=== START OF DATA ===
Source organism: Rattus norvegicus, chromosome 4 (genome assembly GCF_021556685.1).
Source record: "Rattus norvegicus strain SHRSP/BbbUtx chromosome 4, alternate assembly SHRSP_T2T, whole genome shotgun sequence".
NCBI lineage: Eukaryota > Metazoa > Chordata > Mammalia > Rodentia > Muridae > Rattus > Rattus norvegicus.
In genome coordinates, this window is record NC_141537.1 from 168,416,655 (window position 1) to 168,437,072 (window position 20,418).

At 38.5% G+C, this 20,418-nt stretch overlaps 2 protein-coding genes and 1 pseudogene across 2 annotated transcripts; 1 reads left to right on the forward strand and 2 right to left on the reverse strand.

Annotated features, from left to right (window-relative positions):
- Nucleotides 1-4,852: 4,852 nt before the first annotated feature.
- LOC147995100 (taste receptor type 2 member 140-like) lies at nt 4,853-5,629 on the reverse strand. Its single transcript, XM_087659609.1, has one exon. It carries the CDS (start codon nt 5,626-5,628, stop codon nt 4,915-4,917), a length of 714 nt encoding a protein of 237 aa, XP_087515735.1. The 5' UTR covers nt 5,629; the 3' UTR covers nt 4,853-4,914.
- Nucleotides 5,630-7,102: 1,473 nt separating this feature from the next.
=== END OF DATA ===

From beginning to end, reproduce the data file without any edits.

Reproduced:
Source organism: Rattus norvegicus, chromosome 4 (genome assembly GCF_021556685.1).
Source record: "Rattus norvegicus strain SHRSP/BbbUtx chromosome 4, alternate assembly SHRSP_T2T, whole genome shotgun sequence".
NCBI lineage: Eukaryota > Metazoa > Chordata > Mammalia > Rodentia > Muridae > Rattus > Rattus norvegicus.
In genome coordinates, this window is record NC_141537.1 from 168,416,655 (window position 1) to 168,437,072 (window position 20,418).

At 38.5% G+C, this 20,418-nt stretch overlaps 2 protein-coding genes and 1 pseudogene across 2 annotated transcripts; 1 reads left to right on the forward strand and 2 right to left on the reverse strand.

Annotated features, from left to right (window-relative positions):
- Nucleotides 1-4,852: 4,852 nt before the first annotated feature.
- LOC147995100 (taste receptor type 2 member 140-like) lies at nt 4,853-5,629 on the reverse strand. Its single transcript, XM_087659609.1, has one exon. It carries the CDS (start codon nt 5,626-5,628, stop codon nt 4,915-4,917), a length of 714 nt encoding a protein of 237 aa, XP_087515735.1. The 5' UTR covers nt 5,629; the 3' UTR covers nt 4,853-4,914.
- Nucleotides 5,630-7,102: 1,473 nt separating this feature from the next.